In a previous post I mentioned the review of this book from Packt Publishing. Last year I worked a bit with jBPM and JBoss.
I've written this review in Amazon.com.
Review: 3 out of 5 stars
The book is intended for newbie programmers. The contents are a nice tutorial for somebody interested in a hands-on guide.
- This is a good starting point for Java programmers that are interested in developing process-aware information systems.
- There are many illustrated examples that can also be downloaded.
- The authors clearly explain how to set up the basic architecture (tools) for starting to work with jBPM (ch.3) and create the workflow/process models with jPDL (ch. 4, 5 and 10)
- From ch. 6 to 9, the authors detail very nicely how to use persistence with a human-oriented workflow, i.e. jBPM plus a data base.
- Ch. 11 shows possible issues that can be found in the execution environment, which gives a valuable point to this book. Ch. 12 gives an introduction to jBPM in an enterprise deplyment; however, this is so short.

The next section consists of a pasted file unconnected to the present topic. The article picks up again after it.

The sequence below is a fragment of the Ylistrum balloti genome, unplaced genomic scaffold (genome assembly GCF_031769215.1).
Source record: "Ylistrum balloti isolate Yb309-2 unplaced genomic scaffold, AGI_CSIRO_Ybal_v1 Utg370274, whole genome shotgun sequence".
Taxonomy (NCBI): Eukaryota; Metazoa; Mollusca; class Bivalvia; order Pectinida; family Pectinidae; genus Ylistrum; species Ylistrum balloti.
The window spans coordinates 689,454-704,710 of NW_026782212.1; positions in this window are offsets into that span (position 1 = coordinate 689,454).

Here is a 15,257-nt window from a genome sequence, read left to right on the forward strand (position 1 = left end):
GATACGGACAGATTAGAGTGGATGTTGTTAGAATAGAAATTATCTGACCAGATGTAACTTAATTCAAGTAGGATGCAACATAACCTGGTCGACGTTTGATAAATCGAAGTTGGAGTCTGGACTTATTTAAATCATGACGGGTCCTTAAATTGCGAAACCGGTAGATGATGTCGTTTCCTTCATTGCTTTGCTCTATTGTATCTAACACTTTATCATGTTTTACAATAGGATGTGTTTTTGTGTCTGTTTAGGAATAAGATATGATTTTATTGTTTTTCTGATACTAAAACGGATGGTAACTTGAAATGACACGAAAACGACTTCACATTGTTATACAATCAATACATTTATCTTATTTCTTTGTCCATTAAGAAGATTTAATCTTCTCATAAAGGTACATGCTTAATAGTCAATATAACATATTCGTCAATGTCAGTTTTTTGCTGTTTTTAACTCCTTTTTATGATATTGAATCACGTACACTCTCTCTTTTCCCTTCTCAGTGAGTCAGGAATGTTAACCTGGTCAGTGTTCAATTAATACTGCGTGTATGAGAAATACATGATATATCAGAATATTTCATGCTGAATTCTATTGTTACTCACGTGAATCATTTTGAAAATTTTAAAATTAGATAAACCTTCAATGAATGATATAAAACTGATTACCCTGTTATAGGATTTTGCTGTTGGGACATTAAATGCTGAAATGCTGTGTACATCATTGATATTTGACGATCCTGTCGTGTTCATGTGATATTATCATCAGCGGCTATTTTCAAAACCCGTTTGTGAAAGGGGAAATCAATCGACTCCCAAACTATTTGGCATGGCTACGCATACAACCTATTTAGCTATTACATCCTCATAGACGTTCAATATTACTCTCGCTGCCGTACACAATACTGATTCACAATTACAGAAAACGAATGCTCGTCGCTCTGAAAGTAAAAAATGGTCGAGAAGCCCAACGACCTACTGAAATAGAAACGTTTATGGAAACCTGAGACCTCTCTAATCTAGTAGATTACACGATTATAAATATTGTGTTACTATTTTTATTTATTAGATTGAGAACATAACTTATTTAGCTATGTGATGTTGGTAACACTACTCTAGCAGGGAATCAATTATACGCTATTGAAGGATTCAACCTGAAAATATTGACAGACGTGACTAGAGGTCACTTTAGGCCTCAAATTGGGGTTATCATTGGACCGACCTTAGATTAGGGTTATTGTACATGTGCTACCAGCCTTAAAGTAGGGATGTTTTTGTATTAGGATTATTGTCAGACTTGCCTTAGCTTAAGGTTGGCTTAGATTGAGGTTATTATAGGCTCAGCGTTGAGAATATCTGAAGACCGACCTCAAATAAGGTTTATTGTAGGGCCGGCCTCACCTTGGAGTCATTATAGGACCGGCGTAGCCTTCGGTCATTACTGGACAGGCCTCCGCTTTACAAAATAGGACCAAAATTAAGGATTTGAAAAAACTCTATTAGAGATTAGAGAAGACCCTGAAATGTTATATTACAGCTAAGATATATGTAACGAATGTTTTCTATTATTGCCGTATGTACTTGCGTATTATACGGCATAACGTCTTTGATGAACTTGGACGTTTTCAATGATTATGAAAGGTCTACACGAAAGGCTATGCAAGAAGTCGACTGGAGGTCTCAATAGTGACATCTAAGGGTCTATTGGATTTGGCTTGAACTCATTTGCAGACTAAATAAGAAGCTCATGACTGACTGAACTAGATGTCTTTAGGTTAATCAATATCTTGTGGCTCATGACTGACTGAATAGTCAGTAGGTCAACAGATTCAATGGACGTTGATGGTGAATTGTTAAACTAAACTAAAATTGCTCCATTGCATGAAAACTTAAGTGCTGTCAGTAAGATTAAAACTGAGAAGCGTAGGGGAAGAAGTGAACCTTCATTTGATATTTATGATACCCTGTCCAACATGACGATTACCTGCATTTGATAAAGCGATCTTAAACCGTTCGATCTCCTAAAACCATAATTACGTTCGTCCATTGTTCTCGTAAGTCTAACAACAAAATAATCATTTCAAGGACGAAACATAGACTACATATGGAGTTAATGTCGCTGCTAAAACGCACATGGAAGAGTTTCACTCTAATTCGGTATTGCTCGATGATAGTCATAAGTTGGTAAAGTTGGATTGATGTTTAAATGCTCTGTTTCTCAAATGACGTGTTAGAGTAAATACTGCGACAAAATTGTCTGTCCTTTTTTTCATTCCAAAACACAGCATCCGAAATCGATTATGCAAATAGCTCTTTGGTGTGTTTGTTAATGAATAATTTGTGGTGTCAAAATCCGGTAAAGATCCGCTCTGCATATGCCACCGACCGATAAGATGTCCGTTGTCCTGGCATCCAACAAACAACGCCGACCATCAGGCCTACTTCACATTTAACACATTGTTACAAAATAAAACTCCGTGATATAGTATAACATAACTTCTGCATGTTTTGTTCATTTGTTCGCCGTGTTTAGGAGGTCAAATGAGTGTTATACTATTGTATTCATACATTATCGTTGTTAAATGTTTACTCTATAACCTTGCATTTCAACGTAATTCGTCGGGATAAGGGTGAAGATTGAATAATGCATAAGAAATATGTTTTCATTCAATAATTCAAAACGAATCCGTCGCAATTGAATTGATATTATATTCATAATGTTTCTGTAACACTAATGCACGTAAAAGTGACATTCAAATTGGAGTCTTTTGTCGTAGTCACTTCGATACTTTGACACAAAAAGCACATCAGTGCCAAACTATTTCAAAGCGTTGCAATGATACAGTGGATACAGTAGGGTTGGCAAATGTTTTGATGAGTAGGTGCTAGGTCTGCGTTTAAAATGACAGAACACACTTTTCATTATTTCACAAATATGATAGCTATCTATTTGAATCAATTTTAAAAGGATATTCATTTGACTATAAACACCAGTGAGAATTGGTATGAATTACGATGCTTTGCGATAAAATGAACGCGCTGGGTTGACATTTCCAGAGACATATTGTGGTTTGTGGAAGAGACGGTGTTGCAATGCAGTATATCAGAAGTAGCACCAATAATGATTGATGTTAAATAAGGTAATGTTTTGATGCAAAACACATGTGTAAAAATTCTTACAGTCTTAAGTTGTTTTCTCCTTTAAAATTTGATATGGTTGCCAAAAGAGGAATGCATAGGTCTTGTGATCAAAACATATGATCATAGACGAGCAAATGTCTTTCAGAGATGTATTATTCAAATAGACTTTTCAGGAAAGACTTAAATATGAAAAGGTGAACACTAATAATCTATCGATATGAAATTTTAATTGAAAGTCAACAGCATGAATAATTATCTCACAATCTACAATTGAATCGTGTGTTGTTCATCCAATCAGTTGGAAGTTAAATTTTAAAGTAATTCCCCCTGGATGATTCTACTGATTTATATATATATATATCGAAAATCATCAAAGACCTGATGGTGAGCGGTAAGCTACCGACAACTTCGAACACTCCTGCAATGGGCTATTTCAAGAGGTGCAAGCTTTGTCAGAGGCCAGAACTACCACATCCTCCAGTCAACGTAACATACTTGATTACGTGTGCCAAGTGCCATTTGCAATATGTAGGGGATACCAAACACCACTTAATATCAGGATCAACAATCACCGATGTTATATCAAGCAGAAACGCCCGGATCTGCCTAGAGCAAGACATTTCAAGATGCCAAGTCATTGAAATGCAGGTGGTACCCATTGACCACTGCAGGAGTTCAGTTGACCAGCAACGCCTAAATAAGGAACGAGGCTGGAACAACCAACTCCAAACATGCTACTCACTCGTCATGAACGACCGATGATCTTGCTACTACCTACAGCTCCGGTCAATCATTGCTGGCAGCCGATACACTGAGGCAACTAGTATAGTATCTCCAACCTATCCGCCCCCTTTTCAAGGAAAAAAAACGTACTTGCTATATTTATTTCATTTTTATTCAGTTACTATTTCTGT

- The sections and subsections are not enumerated which is sometimes very confusing for the reader.
- The book is a good introduction to business process development, but it doesn't show any advanced techniques like: execution of BPEL processes for service composition, by using a system developed with jBPM in the architecture described in ch. 12 (p.325).
- Given the introductory level of the book, this looks like a tutorial to develop workflows as we already used to develop with other technologies, but now by using jBPM. The trade-off of using this new technology is that this still doesn't follow a standard like BPMN, BPEL or XPDL. So, I still doubt if there exists a mapping between JPDL and BPMN, and a mapping JPDL into BPEL.
- The authors expend just one chapter (ch. 12) in a more advanced, practical and interesting topic: applicability of jBPM in the enterprise, which should be the core of the book if the idea is to get more Java programmers, CIOs and practitioners into this new framework/technology.